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Speechwriting

Manage your time

Writing a speech? Rehearsing a presentation?

Set a clear timeline, and hold yourself accountable. Hold everyone else accountable, too.

For a long term speechwriting assignment, a weekly check-in might work. For a short term speechwriting assignment, check daily to reassess goals and monitor progress.

Rehearsals require strict time management. Why? Because you have multiple participants (speaker, speechwriter, AV team, teleprompter operator, interpreters, perhaps someone from legal, perhaps someone from HR). Plus, you’re getting down to the wire!  That speech/presentation has to be given at a specific time and place – no extensions.

If you start the rehearsal late, or if the speaker wants to rewrite half the speech (I’ve seen rehearsals that spent more time on re-writing than practicing) … well, you all lose (including the audience, who was hoping for a well prepared presentation).

Public speaking: Bridge the English-as-second-language gap

Presenting in English to an audience that uses English as a second language?

Three tips:

  1. Pause more often.
  2. Speak a bit slower.
  3. Using interpreters? Pause even more often so both interpreters and audiences can catch up with your message. And speak even slower. (Your interpreters will appreciate your professionalism, and it will be easier for your audience to get your message.)

Spanish translation of HOW TO WRITE & GIVE A SPEECH (St Martin’s Press). Spanish edition publisher, Alba Editorial of Barcelona Spain. Translator, Elena Bernardo Gil. Author, Joan Detz

Quote from a special occasion speech: The dedication of a building

“It was once said that the moral test of government is how that government treats those who are in the dawn of life, the children; those who are in the twilight of life, the elderly; and those who are in the shadows of life – the sick, the needy, and the handicapped.” (Senator Hubert H. Humphrey, 1977) … from his remarks at the dedication of the Hubert H. Humphrey Building

Now: two Chinese editions of How To Write & Give A Speech

About two years ago, St Martin’s Press did a contract for the Mainland China edition of How To Write & Give A Speech. That Chinese edition (with simplified characters) has just been published in Mainland China. I don’t have my author’s copy yet, but when I get the book, I’ll post and share the details.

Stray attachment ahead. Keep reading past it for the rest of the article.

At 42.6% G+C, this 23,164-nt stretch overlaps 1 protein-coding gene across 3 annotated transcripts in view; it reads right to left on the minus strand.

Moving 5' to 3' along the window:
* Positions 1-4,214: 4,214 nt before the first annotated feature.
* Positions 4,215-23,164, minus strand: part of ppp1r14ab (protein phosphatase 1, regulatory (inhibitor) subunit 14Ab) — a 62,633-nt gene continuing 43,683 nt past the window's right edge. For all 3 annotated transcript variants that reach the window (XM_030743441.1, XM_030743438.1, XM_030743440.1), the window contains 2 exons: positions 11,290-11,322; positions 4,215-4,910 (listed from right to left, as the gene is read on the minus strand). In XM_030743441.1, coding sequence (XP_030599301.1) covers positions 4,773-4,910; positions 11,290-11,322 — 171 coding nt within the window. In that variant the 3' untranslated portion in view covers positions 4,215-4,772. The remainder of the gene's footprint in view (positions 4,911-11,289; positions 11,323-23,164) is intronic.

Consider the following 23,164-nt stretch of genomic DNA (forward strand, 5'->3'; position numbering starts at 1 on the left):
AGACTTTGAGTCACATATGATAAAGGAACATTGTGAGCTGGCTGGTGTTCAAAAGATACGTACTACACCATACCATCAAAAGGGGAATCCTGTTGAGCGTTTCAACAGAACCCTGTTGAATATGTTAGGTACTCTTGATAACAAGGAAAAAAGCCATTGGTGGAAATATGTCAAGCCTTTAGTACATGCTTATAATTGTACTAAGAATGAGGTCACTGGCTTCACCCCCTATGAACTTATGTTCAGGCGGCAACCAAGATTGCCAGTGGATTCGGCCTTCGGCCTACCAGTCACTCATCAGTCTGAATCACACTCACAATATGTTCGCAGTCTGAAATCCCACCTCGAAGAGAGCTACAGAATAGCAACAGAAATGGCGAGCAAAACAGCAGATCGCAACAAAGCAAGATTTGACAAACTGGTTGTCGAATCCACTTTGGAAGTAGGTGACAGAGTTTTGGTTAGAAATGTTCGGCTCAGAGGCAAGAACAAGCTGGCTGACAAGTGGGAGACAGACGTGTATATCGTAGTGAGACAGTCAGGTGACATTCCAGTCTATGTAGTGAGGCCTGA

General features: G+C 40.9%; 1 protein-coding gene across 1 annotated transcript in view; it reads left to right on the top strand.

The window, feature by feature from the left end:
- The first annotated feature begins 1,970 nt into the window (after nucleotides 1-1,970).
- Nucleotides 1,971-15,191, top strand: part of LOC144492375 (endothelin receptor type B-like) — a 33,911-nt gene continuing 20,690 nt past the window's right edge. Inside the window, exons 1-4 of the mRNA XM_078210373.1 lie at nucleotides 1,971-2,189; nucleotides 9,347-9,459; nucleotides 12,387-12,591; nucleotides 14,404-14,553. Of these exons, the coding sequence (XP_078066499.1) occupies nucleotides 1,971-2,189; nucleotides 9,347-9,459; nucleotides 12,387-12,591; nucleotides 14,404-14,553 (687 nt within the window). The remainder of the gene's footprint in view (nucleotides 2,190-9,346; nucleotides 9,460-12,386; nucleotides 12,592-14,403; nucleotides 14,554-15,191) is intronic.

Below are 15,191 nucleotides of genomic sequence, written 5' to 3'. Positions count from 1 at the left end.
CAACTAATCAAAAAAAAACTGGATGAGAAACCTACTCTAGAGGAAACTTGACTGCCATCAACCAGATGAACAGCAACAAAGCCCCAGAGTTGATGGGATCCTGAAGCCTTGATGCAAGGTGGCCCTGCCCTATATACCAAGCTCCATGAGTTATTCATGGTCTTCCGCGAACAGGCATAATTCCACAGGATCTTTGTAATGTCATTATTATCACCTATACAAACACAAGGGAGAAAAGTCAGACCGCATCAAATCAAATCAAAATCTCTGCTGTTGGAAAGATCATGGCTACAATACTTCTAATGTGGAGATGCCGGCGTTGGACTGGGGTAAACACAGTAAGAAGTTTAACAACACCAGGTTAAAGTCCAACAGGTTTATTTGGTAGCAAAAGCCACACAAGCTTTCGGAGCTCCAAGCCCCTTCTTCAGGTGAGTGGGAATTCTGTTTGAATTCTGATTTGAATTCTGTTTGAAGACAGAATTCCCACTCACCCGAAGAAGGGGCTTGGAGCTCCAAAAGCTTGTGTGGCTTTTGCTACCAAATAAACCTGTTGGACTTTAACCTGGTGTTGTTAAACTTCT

Now: A few weeks ago, St Martin’s Press sold a new Chinese language edition that will be published in Taiwan (with traditional characters). The upcoming Taiwan edition will offer Chinese rights worldwide (excluding Mainland China).

Speechwriting and public speaking are global skills. I’m grateful to the translators who have made – and are still making – How To Write & Give A Speech available in multiple languages.

If you care about newspapers

Many hotels offer free digital access to newspapers during your stay. Other hotels across the USA offer print copies of local newspapers and/or national newspapers, maybe USA Today.

Don’t take any of this for granted.

Let your hotels know you value free/easy access to newspapers.

In particular, let hotels know you value local newspapers. Speak up for local journalism while it’s still here.

Local journalism matters – everywhere.

Writers write

Quote from poet Donna Hilbert:

“One of the most annoying questions I field from non-writers is ‘Are you still writing?’ Might as well ask if I’m still breathing.”

Writers write. That’s what we do. And many of us pretty much want to do it forever.

It’s who we are.

How to cut a speech – when you don’t want to cut any of your favorite points

A colleague wrote that he was having a hard time cutting a too-long presentation. He had put in all the points that mattered to him – and he didn’t want to cut any of them.

Later in his speechwriting process, he read It’s Not What You Say, It’s How You Say It  (St Martin’s Press), and he began to look at the topic from the audience’s point of view. What would they want to hear? What would they expect to learn?  What would they need to know?

Most especially: How long would they be willing to sit for an after dinner lecture?  

Once he looked at the topic from the audience’s viewpoint, it was pretty easy for him to cut away the unnecessary material.

 It’s Not What You Say, It’s How You Say It by Joan Detz

“I’ve found all of Joan Detz’s books to be highly useful, but this one may top the list because it has a few topics not covered in her other books.”

Boost your clout as a writer or speaker: Develop strong research skills

September is Month. If you don’t already own a card for your local public library, get one now.

Then get cards for major libraries throughout the country.

You don’t have to be a resident of Philadelphia to apply for a card at Philly’s terrific Free Library. While you’re at it, follow @FreeLibrary to learn about all the digital resources available to you.

You don’t have to be a New York City resident to apply for a card at the NY Public Library. Getting your NYPL card this is easy – and so worth it.  Be sure to follow @nypl on Twitter to get up-to-date info on reference sources (from podcasts to lists to Ask The Librarian).

Check this blog space in the days ahead for more reference tools.

Remember: Your speeches and presentations can only be as strong as the research you put into them.

Become_a_Professional_Speaker

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